What causes clients in therapy to resist change? What mechanisms and devices do they use to defend against therapeutic progress? How can a therapist identify and work with such defenses in their clients?
Understanding defense mechanisms is essential to understanding clients, managing resistance, clarifying conflicted behavior, and engendering more adaptive functioning. In Defense Mechanisms in the Counseling Process, author Arthur J. Clark discusses various specific defense mechanisms that arise in the course of working with a client in counseling. He presents each mechanismÆs theoretical origins, psychopathology, and definitionsùand then the methods (organized according to the three-stage model of the counseling process) for "processing" it through discrete stages. Extensive examples throughout the book from diverse populations illustrate the defense mechanisms themselves, as well as the therapeutic change that can result in spite of them. He also provides an integrative case example, demonstrating the changes in clientsÆ defenses through the counseling process.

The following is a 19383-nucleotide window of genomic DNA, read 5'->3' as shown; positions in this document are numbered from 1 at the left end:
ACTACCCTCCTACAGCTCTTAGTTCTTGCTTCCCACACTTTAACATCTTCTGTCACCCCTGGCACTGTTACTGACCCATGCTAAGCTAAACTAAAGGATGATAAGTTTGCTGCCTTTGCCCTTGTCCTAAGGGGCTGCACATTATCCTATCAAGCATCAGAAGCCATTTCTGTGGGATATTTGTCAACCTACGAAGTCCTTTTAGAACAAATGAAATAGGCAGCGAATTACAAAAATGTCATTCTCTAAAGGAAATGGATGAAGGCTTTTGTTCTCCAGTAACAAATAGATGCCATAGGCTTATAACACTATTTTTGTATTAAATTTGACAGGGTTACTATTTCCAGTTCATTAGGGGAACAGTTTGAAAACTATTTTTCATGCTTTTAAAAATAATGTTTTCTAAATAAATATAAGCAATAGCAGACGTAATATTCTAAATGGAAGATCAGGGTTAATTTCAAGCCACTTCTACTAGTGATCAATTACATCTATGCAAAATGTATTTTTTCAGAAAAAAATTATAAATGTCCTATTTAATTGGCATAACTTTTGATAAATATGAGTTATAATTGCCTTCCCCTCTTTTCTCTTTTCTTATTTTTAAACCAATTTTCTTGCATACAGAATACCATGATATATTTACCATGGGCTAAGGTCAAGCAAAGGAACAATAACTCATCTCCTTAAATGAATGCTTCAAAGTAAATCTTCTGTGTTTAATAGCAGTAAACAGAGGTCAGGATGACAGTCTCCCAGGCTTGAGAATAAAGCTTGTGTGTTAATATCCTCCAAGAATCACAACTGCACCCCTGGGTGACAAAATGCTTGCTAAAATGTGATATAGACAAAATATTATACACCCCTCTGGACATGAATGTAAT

Combining a theoretical and practical perspective, Defense Mechanisms in the Counseling Process is ideally suited for professionals and academics in clinical and counseling psychology, psychology, social work and group work.